Class Warfare

As they battle for bigger budgets, Colorado educators get a crash course in fundraising.

So far, the Douglas County School District has drawn from the fund to pay for expansions of Highlands Ranch High School and Ponderosa Elementary and to cover the entire cost of building Trailblazer Elementary from the ground up. In addition, Ormiston says, members of the trust have contributed time and money to the design of three more schools soon to be built.

Such foundation support is great for Douglas County--and a pipe dream for an urban district like Denver. "I wish we had one of those," sighs Frye.

The Foundation for Boulder Valley Schools raises about $200,000 annually, including, this past year, a $25,000 donation from the locally based Quantum Corporation. That money will be used to start a new "Quantum Leap Initiative" to raise even more money, which will be earmarked to "enhance student learning through the use of technology."

Cherry Creek also has a flush foundation. As home to some of the most expensive real estate in Colorado, Cherry Creek School District No. 5 has been one of the state's largest losers in the drive to provide equal funding for Colorado's schools. Equality has been unpopular there.

"People want to say, 'Well, Cherry Creek is a wealthy district.' But we don't receive any more per-pupil spending than any other district in the state," complains Claudia Myers, executive director of the Cherry Creek Schools Foundation. "So to say we are a wealthy district is false. In fact, it could be that we receive less because we don't have as many 'at-risk' students, who attract more state money."

So the foundation has been busily trying to make up for lost state funding since its founding in 1993. It has been very successful; this year Myers hopes to collect $360,000 in private contributions. "Each year I've been here, we've doubled what we got from the year before," she says.

One of the foundation's more profitable fundraisers is a "leadership luncheon" that targets potential donors in the business community. Past speakers have included former Nuggets coach Dan Issel and, last March, Broncos coach Mike Shanahan (whose luncheon raised $200,000, including a grant from an out-of-state foundation). How did the foundation nab the two busy men? Simple: Both of them live in the district.

The Jefferson Foundation has put the arm on its county's wealthier residents, too. Kent Landmark is the treasurer of the foundation; he also is president of FirstBank, which, not coincidentally, made a $50,000 donation to the Jefferson Foundation. So did Jeffco resident Bill Coors, who recently wrote a check for $10,000.

Since it was founded four years ago, the Littleton Public Schools Foundation has raised a half-million dollars for its already generally well-off students. Last year the foundation hired its first full-time director, Jane Robb.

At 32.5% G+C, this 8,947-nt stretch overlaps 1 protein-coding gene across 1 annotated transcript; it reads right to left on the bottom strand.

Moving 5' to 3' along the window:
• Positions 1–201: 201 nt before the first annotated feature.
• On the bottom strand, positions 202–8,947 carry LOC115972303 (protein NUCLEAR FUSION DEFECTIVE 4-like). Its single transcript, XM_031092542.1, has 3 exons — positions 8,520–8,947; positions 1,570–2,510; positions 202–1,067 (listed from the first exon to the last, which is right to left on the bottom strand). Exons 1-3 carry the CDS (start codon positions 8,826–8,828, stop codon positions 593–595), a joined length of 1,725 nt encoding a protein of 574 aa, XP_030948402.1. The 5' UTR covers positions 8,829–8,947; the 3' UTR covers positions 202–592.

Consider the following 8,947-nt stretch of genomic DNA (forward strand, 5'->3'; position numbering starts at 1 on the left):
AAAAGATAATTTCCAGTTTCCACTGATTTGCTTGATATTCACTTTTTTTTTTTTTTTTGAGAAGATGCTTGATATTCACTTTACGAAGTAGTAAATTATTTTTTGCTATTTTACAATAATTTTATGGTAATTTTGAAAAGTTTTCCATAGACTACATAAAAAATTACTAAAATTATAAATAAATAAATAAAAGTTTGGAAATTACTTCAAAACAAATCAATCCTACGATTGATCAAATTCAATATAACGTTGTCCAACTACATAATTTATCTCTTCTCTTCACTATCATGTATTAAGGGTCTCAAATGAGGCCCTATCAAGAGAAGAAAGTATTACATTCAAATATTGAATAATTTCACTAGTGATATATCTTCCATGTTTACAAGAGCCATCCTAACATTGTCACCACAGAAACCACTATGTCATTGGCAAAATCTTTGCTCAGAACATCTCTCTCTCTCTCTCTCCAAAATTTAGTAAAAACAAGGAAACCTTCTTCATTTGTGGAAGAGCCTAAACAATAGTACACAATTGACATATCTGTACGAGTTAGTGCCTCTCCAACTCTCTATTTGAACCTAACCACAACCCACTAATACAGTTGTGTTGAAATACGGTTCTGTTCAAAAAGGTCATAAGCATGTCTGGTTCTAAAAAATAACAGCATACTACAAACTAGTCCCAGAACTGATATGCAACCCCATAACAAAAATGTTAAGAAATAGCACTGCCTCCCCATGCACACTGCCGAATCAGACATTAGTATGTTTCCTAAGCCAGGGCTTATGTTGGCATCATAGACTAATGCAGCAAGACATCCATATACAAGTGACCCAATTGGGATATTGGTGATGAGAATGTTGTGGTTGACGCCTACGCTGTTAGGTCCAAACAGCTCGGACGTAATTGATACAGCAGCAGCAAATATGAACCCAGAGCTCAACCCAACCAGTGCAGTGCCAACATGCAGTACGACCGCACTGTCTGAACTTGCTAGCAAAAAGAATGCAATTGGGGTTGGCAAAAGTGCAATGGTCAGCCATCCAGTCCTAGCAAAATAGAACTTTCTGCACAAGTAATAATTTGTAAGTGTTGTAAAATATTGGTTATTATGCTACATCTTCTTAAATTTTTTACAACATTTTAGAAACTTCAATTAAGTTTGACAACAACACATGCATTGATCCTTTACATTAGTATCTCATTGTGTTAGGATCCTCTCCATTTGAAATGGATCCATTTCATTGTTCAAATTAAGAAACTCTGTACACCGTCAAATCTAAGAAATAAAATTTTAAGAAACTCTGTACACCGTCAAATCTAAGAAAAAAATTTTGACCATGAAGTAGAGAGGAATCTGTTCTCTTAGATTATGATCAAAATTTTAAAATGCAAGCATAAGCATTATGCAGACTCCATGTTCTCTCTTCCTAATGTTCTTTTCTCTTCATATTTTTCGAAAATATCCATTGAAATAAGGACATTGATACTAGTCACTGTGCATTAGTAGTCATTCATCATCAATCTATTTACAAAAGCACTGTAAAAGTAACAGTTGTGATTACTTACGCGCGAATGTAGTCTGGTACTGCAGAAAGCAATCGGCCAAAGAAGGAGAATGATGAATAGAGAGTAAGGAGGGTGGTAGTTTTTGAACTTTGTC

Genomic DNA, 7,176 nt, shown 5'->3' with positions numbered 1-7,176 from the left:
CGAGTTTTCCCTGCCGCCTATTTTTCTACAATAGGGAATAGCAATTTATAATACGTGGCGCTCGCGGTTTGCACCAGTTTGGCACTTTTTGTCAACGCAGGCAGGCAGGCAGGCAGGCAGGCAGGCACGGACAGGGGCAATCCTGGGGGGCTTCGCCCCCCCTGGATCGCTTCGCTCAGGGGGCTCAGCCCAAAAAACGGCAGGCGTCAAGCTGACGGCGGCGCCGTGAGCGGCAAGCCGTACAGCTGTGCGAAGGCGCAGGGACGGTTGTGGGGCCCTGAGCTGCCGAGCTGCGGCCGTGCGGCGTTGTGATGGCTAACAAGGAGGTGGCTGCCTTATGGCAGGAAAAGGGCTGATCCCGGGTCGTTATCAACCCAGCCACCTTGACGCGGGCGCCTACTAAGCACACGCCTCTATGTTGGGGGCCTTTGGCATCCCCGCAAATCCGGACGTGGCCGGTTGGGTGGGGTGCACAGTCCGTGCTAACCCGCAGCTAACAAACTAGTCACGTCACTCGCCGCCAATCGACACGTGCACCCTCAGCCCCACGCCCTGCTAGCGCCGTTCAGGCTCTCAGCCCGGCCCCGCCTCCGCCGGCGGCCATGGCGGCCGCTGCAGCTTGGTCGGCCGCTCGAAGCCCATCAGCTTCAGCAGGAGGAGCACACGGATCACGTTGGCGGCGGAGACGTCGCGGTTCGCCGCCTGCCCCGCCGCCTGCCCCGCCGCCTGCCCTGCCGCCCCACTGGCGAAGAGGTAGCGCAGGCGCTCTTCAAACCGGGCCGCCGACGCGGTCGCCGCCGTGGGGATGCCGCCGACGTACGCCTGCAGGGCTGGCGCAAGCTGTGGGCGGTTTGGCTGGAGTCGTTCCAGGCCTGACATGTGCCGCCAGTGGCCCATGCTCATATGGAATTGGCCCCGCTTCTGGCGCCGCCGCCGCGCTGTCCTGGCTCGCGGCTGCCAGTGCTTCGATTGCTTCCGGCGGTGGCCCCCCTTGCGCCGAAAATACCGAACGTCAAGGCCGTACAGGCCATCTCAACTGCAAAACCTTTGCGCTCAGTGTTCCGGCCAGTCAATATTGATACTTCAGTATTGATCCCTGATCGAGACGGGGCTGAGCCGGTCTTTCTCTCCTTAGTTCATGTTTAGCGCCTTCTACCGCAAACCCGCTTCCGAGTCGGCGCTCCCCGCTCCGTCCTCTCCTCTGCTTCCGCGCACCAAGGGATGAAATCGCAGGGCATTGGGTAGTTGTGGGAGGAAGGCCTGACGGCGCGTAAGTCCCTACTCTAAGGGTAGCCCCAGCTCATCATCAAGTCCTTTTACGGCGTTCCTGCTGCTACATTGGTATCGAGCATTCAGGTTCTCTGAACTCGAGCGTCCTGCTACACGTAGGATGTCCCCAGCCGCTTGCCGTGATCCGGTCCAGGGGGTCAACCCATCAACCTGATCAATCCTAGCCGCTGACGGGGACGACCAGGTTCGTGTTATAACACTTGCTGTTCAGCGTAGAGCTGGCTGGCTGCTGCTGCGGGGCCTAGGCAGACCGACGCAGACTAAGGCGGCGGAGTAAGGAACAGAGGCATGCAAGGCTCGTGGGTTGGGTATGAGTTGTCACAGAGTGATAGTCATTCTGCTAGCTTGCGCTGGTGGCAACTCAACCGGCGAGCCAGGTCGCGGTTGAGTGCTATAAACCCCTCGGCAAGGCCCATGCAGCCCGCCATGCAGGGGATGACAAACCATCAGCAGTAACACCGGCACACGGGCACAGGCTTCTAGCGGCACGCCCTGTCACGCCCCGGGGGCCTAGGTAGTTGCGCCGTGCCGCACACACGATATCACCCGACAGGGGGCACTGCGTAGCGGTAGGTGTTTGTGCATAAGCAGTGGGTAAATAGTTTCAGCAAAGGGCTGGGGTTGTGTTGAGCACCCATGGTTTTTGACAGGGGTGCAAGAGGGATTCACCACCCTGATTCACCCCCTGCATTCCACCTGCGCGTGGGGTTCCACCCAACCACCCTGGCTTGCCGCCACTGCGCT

Robb says such foundations help put parents back in charge of their children's education. "It brings the ability of what you want to do back into the community," she explains. "If a science lab in a middle school isn't what you think your child needs, you don't have to wait for some administrative decision."

Her district-wide foundation is careful to distribute the money equitably, Robb notes. "We do not discriminate from school to school, or even necessarily try to spread the grants out among schools," she says. Rather, the foundation bases its grants entirely on the creativity and value of individual proposals.

But Jeffco's Lyons says such even-handed treatment, while democratic, does little to close the gap between the haves and the have-nots. If the Littleton foundation pays just as much attention to the pleas of an already well-off school as it does to those of a poor one, she notes, certain schools will always be playing catch-up.

As other schools catch on to the value of education foundations, it's no longer just the wealthy districts irked at school-finance reform that boast their own tax-free fundraising groups. Today the Colorado Consortium of School Foundations has nearly two dozen members.

Back outside of Carbondale, the Roaring Fork School District recently called on local resident Pete Rohan to run the new Roaring Fork Education Foundation. He will try to raise money for schools across the sprawling district, which in addition to Carbondale includes Basalt and Glenwood Springs. Rohan, a former national vice-president for Junior Achievement, says he has great hopes for future fundraising. As of now, however, the Roaring Fork Education Foundation has raised about $10,000.

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